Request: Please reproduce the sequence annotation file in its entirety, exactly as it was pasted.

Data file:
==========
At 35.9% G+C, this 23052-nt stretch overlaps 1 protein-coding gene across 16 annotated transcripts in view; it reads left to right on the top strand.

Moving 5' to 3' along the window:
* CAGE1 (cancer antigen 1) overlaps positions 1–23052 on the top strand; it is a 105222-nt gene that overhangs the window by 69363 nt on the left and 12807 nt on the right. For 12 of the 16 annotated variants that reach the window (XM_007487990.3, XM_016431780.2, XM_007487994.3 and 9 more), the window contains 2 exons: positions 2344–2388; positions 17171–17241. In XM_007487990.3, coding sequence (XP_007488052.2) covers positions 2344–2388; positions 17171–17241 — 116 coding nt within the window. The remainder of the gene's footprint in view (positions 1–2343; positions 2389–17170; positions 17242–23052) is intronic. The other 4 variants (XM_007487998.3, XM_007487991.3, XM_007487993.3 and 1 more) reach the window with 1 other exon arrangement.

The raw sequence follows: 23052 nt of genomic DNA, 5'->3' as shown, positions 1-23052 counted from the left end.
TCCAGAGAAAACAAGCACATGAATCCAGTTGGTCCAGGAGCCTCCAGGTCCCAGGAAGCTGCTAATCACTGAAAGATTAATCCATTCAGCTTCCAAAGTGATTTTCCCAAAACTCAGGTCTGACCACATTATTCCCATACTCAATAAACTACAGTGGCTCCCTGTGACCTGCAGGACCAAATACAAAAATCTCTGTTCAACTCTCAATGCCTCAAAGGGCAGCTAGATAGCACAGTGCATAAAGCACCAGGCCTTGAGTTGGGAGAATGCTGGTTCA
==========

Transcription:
At 35.9% G+C, this 23052-nt stretch overlaps 1 protein-coding gene across 16 annotated transcripts in view; it reads left to right on the top strand.

Moving 5' to 3' along the window:
* CAGE1 (cancer antigen 1) overlaps positions 1–23052 on the top strand; it is a 105222-nt gene that overhangs the window by 69363 nt on the left and 12807 nt on the right. For 12 of the 16 annotated variants that reach the window (XM_007487990.3, XM_016431780.2, XM_007487994.3 and 9 more), the window contains 2 exons: positions 2344–2388; positions 17171–17241. In XM_007487990.3, coding sequence (XP_007488052.2) covers positions 2344–2388; positions 17171–17241 — 116 coding nt within the window. The remainder of the gene's footprint in view (positions 1–2343; positions 2389–17170; positions 17242–23052) is intronic. The other 4 variants (XM_007487998.3, XM_007487991.3, XM_007487993.3 and 1 more) reach the window with 1 other exon arrangement.

The raw sequence follows: 23052 nt of genomic DNA, 5'->3' as shown, positions 1-23052 counted from the left end.
TCCAGAGAAAACAAGCACATGAATCCAGTTGGTCCAGGAGCCTCCAGGTCCCAGGAAGCTGCTAATCACTGAAAGATTAATCCATTCAGCTTCCAAAGTGATTTTCCCAAAACTCAGGTCTGACCACATTATTCCCATACTCAATAAACTACAGTGGCTCCCTGTGACCTGCAGGACCAAATACAAAAATCTCTGTTCAACTCTCAATGCCTCAAAGGGCAGCTAGATAGCACAGTGCATAAAGCACCAGGCCTTGAGTTGGGAGAATGCTGGTTCA